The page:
Latest IPCC Report: What the built environment needs to consider


The latest UN’s Intergovernmental Panel on Climate Change’s (IPCC) report was published yesterday on 4.4.2022 [1]. The core message of the report is the same: The world has only a narrow chance of limiting global heating to 1.5°C, which already has a catastrophic impacts on the environment. However there have also been some updates. Many important points have been raised in the report, amongst them that global CO2 emissions need to peak by 2025. That is in three years.

Russia’s invasion of Ukraine throws a shadow on climate actions. Many countries are reconsidering their reliance on fossil fuels in light of the Ukraine war, which has pushed already high energy prices to record levels. The crisis on the cost of living in many countries is forcing governments to rethink ways to protect their citizens from high prices and climate breakdown. Actions can include painting roofs with white colour to reflect the sun’s heat, or making buildings and built infrastructure more resilient to extreme weather [2].

Cities will be global hotspots as half of the world’s population lives in them. Climate change will affect people’s health and livelihoods, and property and infrastructure are being affected by heatwaves, storms, and flooding. However, cities also provide opportunities for a diverse set of climate action within public transport and flood prevention. Also, cities can enhance the design of retrofitting, upgrading, and redesigning buildings to be greener and renewably powered [3]. 

Techniques to remove carbon directly from air, e.g. carbon capture and storage, are still considered unproven technology and are likely too expensive to be scaled to the required capacity. This forces governments to put more effort on reducing energy demand. Energy efficiency and electrification measures are proven technologies that cut energy costs and support self-sufficiency of energy production.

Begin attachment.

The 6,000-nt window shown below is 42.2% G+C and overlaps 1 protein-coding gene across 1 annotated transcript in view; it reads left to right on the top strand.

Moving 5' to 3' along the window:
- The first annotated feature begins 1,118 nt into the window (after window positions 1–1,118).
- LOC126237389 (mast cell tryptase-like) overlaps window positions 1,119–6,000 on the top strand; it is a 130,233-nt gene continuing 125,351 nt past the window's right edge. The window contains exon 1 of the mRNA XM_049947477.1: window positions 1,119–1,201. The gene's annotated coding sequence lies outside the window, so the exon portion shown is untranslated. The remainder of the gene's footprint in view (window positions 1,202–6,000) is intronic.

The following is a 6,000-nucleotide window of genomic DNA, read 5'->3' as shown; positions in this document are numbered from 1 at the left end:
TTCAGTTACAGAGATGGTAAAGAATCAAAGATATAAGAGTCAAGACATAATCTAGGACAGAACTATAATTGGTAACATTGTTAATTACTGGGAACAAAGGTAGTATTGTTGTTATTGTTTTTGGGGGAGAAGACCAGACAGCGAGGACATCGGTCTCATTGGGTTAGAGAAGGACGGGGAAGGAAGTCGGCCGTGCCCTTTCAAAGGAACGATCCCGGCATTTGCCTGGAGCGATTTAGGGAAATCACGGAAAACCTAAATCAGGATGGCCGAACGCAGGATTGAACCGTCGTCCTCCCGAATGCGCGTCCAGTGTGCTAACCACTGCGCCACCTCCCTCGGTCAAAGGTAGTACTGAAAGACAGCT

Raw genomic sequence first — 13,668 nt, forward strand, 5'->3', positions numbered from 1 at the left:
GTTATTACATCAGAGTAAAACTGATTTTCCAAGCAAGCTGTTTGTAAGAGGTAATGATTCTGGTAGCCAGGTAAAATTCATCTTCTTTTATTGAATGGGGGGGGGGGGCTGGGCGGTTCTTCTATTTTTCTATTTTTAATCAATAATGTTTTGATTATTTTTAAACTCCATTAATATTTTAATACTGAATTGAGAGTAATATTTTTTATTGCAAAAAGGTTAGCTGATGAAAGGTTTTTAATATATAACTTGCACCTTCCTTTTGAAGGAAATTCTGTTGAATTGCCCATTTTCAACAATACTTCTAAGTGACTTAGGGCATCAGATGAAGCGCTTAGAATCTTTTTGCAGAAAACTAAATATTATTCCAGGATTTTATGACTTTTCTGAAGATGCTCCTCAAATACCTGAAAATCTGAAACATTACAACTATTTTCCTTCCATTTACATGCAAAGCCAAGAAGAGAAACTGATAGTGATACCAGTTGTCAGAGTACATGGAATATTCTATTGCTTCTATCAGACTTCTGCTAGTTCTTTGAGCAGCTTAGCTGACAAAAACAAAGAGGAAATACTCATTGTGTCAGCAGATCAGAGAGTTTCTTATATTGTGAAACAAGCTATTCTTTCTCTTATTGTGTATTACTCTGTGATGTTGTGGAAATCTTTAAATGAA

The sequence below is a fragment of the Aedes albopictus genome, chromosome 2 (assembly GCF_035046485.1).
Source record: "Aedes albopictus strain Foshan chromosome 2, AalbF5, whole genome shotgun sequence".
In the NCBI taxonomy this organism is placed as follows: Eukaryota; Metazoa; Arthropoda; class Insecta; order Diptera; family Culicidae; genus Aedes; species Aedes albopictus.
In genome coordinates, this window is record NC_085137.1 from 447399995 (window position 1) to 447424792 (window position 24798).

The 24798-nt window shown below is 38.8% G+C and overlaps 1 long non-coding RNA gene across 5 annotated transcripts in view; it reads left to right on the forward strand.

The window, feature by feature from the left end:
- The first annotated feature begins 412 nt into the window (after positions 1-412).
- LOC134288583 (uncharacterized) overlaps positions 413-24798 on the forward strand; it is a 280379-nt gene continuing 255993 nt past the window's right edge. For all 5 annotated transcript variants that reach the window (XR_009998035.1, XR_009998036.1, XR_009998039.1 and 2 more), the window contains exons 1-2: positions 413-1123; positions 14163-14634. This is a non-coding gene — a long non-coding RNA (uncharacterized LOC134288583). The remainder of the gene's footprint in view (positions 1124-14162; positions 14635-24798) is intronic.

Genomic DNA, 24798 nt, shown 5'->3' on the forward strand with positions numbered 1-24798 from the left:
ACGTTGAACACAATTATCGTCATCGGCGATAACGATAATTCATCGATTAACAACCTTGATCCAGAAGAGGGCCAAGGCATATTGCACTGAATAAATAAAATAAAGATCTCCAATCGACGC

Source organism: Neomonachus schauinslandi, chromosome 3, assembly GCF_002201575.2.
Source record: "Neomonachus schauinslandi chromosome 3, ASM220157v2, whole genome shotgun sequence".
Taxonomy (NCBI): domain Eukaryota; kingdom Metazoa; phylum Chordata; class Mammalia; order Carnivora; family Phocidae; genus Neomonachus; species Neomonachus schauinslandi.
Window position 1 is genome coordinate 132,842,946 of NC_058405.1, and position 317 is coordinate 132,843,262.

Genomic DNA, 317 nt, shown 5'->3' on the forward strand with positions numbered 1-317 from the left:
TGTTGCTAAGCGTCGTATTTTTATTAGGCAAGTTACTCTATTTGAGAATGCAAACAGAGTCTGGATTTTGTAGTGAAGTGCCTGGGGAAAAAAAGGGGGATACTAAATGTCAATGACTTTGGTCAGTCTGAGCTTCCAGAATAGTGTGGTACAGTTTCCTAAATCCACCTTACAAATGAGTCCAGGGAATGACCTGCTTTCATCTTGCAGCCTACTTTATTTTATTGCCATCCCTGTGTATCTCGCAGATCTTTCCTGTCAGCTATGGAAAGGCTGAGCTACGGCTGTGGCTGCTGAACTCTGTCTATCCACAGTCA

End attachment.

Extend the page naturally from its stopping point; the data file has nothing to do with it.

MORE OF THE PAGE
The International Energy Agency (IEA) estimates that around 55% of the cumulative emissions reductions in the pathway to net zero are linked to consumer choices such as purchasing an electric vehicle, retrofitting buildings with energy-efficient technologies or installing heat pump systems [4]. According to IEA, suitable policy efforts for buildings are bans on new fossil fuel boilers and driving up sales of electric heat pumps, measures that have already been implemented in many cities across the US and EU. Zero-carbon-ready buildings are highly energy efficient and either use renewable energy directly or use an energy supply that will be fully decarbonised by 2050, such as electricity.

Building owners are facing large changes with their energy consumption. The faster investments are committed to net zero technologies, building owners can benefit from increased profitability while others need to deal with rising energy prices and hazards from extreme weather conditions. helps building owners to take advantage of electrified heating and cooling systems. Read more about our controls here:


[1] IPCC. Climate Change 2022: Mitigation of Climate Change.

[2] The Guardian. 2022. Q&A: Has the IPCC’s bleak warning of climate breakdown been heard?

[3] IPCC Press Release 2022.

[4] IEA. 2021. Net Zero by 2050 – A Roadmap for the Global Energy Sector.

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